An EGR valve.
The exhaust gas recirculation valve, or EGR valve, is an important component of your vehicle's exhaust circulation system. The EGR valve helps to optimise fuel delivery by recirculating exhaust gases back into the combustion chamber, making your vehicle more efficient while reducing pollution put out by your vehicle. A malfunctioning valve (it sticks) can cause the engine valves to knock against the piston heads (due to improper air/fuel mixture) or for the car to idle rough. Fortunately, checking your EGR valve can be done in your driveway.
Engage the emergency brake. If your vehicle is a manual transmission, put the vehicle in "neutral." If it is automatic, leave it in "park."
Start the vehicle and allow it to warm up to normal operating temperature.
Open the bonnet of your vehicle by pulling on the hood release cable inside the vehicle.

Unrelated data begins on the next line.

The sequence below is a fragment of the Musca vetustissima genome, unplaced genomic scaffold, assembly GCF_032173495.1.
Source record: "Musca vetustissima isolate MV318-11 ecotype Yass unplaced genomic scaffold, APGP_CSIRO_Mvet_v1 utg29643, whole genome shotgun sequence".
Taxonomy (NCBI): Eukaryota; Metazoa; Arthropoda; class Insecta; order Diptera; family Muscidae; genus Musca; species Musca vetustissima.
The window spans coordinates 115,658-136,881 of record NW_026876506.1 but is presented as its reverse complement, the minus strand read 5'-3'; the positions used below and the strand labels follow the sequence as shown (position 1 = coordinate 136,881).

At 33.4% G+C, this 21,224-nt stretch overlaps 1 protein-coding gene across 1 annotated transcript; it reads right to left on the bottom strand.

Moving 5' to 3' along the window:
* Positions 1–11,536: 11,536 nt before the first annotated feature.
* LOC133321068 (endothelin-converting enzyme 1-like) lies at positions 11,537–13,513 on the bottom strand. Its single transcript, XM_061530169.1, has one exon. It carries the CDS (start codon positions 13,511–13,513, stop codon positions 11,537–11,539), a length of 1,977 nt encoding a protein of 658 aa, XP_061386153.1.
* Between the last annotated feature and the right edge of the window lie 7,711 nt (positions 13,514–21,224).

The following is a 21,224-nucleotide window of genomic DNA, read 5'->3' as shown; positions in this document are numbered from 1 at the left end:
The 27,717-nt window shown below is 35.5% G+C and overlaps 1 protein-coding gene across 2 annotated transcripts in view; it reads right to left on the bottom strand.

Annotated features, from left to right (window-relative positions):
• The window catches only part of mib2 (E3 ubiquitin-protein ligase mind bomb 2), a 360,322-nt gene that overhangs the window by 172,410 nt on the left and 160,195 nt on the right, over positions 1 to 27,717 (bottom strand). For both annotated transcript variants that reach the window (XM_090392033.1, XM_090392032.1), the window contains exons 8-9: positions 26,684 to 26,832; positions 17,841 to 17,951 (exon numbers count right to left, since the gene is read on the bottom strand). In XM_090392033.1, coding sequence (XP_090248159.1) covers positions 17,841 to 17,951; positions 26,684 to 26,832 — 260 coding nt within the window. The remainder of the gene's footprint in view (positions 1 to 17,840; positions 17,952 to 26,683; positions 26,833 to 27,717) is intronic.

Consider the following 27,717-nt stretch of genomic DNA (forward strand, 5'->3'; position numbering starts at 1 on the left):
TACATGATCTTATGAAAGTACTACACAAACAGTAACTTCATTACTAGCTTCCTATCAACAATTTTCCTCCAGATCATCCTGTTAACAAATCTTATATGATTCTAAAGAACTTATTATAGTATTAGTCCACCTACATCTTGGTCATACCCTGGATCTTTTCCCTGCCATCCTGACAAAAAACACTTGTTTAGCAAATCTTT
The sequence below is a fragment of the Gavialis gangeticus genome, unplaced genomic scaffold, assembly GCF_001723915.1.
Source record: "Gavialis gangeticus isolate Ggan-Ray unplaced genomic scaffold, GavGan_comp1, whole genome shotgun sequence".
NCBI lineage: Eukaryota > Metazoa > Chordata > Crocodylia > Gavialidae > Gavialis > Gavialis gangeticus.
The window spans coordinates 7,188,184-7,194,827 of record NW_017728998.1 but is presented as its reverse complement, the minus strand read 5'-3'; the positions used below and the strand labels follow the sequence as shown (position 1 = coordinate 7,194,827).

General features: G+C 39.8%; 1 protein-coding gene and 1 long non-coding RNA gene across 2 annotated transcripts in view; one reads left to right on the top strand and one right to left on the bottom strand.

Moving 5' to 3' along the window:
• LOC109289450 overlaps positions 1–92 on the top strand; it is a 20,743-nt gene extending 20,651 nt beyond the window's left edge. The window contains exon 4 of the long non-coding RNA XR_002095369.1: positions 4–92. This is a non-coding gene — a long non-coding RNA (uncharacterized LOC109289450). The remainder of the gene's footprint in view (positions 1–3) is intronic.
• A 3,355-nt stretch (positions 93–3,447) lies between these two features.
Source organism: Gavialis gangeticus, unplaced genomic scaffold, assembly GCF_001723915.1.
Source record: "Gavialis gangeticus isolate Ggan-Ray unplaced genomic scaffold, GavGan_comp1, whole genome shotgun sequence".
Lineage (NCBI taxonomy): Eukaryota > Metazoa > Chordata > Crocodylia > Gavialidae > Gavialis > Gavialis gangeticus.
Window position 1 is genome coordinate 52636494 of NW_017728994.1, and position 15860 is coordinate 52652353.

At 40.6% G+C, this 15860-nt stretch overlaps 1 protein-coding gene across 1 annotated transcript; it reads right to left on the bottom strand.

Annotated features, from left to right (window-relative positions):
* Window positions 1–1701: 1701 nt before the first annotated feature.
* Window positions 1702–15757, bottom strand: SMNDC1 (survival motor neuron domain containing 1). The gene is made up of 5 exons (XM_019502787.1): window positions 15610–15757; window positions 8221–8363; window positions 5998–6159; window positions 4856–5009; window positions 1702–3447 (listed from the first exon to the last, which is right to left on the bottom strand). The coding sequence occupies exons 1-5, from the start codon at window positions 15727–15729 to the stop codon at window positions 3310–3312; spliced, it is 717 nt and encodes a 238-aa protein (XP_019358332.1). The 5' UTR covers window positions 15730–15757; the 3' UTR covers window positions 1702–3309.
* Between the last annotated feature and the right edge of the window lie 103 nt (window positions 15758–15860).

Locate the EGR valve in the engine bay. The location will vary from vehicle to vehicle, so you may need to consult your manufacturer's service manual. In most cars, the EGR valve is located on the intake manifold or head.
Locate the EGR plunger mechanism on the outside of the EGR valve. The plunger controls the exhaust gases being recirculated into the engine by opening and closing.
Have someone rev the engine while you check for plunger movement. You should be able to see the plunger open and close. If it does, the EGR valve is functioning normally. If it does not open and close, then the valve is faulty, and it must be cleaned or replaced.